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# V2X Simulation and Modeling Martin Treiber TU Dresden

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V2X Simulation and Modeling Martin Treiber TU Dresden
Oct 2010, Dagstuhl

Models Level of Detail Applications Ray tracing/wave propagation Networking models (NSx) Path models Car-following models Fluid-dynamic models Physical details Packet transmission details Transmission strategy Microscopic traffic flow Macroscopic traffic flow Safety Efficiency Entertainment

Longitudinal communication path
Overview General Longitudinal communication path - Assumptions and analytical models - Integration in a microscopic traffic simulator - Results: Which minimum equipment rate is necessary? Transversal (store-and forward) communication path - Analytical models - Simulations and minimum equipment rates - Discussion: Which strategy for which application? Applications for enhancing efficiency - Congestion warning system (V2V / I2V) - Traffic flow assistant (V2V / I2V) - Traffic light assistant (I2V)

Transmission Strategy: V2Vlong, V2Vtrans, V2I, and I2V

Longitudinal Communication Path: Assumptions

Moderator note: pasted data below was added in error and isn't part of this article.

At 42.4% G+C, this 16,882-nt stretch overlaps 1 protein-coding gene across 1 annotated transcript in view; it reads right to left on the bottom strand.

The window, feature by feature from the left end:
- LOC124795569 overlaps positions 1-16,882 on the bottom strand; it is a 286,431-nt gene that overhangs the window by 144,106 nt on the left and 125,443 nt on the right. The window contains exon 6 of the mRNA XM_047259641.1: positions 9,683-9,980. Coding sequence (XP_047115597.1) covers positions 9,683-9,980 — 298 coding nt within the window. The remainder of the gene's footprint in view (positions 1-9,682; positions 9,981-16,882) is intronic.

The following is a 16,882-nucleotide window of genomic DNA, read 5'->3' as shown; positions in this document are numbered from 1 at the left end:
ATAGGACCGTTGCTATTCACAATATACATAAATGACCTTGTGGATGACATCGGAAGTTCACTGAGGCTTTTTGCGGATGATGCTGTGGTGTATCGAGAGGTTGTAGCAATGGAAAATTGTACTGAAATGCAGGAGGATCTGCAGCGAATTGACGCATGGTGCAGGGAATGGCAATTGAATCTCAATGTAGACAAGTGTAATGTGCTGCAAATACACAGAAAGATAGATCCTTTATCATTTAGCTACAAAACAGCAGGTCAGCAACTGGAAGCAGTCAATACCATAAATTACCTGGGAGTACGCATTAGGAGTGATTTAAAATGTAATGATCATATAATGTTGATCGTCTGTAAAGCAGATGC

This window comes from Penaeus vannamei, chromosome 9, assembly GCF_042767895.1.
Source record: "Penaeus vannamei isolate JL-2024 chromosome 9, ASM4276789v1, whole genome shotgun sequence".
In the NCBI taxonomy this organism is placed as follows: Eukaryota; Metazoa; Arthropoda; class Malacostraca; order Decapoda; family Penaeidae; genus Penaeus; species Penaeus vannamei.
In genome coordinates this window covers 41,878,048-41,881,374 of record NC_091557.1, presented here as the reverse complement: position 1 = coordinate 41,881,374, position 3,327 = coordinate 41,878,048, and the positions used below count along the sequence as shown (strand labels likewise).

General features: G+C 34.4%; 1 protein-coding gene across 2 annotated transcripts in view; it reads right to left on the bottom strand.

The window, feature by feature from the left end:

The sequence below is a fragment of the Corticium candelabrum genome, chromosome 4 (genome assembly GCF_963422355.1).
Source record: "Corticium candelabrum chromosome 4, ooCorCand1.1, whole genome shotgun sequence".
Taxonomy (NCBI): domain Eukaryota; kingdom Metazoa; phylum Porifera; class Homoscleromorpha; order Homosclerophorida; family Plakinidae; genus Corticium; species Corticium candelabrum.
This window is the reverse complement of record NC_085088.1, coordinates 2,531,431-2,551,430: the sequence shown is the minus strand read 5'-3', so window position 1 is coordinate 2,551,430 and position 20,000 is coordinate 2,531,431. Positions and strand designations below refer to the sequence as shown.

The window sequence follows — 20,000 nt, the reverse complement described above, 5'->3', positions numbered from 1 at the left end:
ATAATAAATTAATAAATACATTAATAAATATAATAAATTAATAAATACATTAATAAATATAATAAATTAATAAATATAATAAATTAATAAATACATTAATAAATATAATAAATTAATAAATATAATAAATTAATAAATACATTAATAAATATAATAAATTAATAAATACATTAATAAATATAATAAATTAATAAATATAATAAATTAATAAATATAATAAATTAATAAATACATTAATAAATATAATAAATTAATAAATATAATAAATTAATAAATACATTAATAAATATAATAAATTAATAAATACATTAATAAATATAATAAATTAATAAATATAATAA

Direction of communication Driving direction Finite broadcast range r: Either fixed or statistically distributed Vehicle density ρ: Either constant or inhomogeneous (stop-and-go traffic) Constant partial density of equipped vehicles: λ=αρ Poisson-process for the positions of “nodes”, i.e, distances between nodes are exponentially distributed Instantaneous, error-free message transmission, if within range

Longitudinal Communication Path: Analytical Model
Poissonian assumption: f(y)= Probability of availability at distance x from sender: prob density avail. at x-y Initial condition: Closed-form analytical solution: Dousse, Thiran, Hasler, Connectivity in Ad Hoc and Hybrid Networks. IEEE INFOCOM Vol. 2, pages (2002).

Predictions of the Analytical Model
Variable range Variable equipment rate actual Potential Length of communication chain chain Result: Longitudinal strategy is not efficient as long as broadcast range R is lower than average distance 1/λ length

Test of Fixed Range Assumption: Deterministic vs
Test of Fixed Range Assumption: Deterministic vs. Stochastic Range Model

Robustness Test 1: Deterministic Analytical Model vs
Robustness Test 1: Deterministic Analytical Model vs. Simulated Trajectories (Gipps Model) Nearly perfect agreement for free traffic and rates below 30% => small l Simulated connectivity slightly higher for homogeneous congested traffic Simulated connectivity slightly lower for longer distances and stop&go traffic

Robustness Test 2: Analytical Model vs. Real Trajectories (NGSIM Data)
First 20 min Jam Spatiotemporal Density Real gap distribution (across all lanes) Free traffic Last 10 min (jam) First 20 min Crossover!

Transverse Communication Path: „Store & Forward“ Communication
Connectivity Statistics of Store-and-Forward Intervehicle Communication, IEEE Transactions on Intelligent Transportation Systems 11(1), (2010).

Analytical Model for Store & Forward Communication